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    @user3089119, if you didn't create the database schema then it would be better to find out why the column has a NOT NULL constraint. It is really irresponsible to go around deleting data and constraints if you don't know what they're for; maybe they are required for database integrity or security. If you investigate and the constraint really isn't needed then consider deleting it, but this should be your last resort, not your first. – Dour High Arch Dec 18 '13 at 2:14
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It seems like your primary key (MAC) is not set up as an auto-increment field. I would highly recommend adding that. Otherwise you're going to have to figure out a way to generate new primary key values in a way that 1) doesn't collide with existing values and 2) doesn't allow concurrent inserts to add duplicate keys.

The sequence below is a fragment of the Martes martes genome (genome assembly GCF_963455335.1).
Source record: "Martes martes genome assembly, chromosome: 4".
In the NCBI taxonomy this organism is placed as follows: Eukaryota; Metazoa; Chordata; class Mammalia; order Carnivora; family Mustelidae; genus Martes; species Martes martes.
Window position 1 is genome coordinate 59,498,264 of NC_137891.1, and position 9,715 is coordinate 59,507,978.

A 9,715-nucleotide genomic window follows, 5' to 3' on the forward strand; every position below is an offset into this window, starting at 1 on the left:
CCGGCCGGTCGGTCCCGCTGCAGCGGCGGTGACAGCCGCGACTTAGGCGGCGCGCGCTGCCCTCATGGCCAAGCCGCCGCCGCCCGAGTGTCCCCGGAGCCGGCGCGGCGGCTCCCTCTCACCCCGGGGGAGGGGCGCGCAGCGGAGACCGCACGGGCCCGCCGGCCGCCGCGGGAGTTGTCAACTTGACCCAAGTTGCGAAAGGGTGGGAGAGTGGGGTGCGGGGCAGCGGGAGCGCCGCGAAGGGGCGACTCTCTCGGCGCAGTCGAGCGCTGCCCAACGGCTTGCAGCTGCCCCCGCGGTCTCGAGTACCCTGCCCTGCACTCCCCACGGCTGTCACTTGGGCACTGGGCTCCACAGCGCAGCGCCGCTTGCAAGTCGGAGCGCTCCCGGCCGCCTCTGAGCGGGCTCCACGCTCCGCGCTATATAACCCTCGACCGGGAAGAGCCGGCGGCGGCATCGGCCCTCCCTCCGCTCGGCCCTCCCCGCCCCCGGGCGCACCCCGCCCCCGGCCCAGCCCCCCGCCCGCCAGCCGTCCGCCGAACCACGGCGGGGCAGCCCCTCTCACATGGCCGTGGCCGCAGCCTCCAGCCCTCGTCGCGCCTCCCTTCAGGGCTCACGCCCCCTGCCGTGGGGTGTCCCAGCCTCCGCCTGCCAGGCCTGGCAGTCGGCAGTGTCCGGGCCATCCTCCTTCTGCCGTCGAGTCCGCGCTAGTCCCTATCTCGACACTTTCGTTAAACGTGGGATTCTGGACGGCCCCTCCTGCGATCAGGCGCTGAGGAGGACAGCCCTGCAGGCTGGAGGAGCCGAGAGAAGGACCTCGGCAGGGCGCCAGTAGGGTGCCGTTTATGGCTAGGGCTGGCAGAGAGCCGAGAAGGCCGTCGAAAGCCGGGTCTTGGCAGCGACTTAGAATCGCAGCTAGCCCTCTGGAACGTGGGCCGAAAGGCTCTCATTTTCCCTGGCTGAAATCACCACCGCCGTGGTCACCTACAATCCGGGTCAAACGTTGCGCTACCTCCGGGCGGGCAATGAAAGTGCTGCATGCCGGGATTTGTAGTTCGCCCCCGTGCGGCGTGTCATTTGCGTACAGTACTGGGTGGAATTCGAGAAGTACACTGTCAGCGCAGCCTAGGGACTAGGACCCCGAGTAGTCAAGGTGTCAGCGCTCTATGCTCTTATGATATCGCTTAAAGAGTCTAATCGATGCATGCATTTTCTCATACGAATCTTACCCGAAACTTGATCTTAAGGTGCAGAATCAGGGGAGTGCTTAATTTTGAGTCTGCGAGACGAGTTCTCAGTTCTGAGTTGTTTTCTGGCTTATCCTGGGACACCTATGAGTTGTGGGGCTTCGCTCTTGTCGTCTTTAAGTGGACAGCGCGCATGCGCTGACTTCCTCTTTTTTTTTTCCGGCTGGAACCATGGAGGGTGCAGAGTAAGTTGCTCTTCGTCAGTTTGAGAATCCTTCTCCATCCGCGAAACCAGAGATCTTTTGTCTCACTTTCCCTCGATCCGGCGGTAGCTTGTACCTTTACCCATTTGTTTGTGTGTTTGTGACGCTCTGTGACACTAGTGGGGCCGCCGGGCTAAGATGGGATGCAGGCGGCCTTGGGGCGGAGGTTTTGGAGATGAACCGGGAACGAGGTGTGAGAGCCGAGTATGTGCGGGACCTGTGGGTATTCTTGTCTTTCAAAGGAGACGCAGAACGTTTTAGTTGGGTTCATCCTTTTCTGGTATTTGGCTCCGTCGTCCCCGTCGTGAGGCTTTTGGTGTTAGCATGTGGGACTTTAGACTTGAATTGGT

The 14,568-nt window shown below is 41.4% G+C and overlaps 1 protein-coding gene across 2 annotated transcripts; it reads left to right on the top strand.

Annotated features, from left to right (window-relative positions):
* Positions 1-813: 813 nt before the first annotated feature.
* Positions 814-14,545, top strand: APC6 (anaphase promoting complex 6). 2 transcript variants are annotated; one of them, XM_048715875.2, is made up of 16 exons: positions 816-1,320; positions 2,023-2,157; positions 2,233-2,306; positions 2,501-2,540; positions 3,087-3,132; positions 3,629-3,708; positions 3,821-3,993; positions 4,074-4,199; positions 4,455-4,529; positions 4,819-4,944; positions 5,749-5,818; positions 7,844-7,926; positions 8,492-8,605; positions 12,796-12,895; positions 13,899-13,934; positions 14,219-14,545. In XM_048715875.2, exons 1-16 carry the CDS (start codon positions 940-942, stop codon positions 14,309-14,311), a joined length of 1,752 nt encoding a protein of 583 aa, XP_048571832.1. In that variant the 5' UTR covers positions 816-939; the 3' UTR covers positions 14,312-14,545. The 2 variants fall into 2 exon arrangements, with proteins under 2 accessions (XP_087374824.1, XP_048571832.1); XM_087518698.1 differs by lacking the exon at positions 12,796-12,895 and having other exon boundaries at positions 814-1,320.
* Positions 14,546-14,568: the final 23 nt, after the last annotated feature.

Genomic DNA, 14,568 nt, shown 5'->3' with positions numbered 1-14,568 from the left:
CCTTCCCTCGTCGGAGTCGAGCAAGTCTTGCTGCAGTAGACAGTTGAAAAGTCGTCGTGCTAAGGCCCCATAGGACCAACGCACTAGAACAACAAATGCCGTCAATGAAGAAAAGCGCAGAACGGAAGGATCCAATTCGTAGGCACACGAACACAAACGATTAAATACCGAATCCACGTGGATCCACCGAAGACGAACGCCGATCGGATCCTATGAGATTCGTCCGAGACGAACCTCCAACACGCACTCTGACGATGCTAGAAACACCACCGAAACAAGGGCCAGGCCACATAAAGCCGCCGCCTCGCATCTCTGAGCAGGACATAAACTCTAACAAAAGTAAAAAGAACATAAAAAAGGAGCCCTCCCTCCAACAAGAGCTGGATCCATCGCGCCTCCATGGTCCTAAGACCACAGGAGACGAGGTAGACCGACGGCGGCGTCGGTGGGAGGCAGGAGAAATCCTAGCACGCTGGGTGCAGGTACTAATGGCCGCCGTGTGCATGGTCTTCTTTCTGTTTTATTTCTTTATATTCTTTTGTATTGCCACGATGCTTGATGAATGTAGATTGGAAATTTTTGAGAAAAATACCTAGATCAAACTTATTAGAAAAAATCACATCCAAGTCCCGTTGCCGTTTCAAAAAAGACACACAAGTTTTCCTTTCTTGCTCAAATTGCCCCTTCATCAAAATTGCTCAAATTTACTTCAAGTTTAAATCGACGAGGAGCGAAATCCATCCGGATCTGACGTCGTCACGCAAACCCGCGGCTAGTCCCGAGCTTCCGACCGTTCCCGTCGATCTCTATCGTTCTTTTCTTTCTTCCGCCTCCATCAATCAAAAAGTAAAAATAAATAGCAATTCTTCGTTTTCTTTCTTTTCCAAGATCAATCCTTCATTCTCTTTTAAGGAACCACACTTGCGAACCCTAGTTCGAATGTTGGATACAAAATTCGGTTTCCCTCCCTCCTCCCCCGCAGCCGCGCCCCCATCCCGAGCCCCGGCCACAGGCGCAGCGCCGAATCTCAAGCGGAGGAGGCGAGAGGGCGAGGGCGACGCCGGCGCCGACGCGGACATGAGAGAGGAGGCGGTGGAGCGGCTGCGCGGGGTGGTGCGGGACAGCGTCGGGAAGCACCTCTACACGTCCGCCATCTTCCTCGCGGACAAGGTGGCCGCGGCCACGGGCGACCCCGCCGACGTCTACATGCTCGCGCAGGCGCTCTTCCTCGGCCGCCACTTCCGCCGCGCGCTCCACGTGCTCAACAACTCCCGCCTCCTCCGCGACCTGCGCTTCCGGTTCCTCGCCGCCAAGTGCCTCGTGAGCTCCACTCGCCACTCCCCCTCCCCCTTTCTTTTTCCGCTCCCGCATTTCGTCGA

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As everyone else is saying, your database table has at least one other column, MAC, which has a consistency constraint that it cannot be NULL. However, all other answers recommend ways to defeat the constraint (e.g. allow NULLs, set default or garbage values). I believe these answers are irresponsible.

If your database has a constraint, you should assume it is there for a good reason (preventing anomalies, enforcing foreign-keys, et al.). If you do something that violates a constraint, your first impulse should be to satisfy the constraint, not to circumvent it.

In your case, you should find out what MAC is; is it a foreign key? Then determine what the foreign-key value for a record with SELECT OrgID from Org_Import should be and insert that. Is it a primary key? Then make MAC an auto-increment key. Something else? Find out what should be in this column, do not try to circumvent your database integrity.

  • I think I'm just going to drop everything, edit my build script, and bulk insert all my data again. – user3089119 Dec 17 '13 at 22:01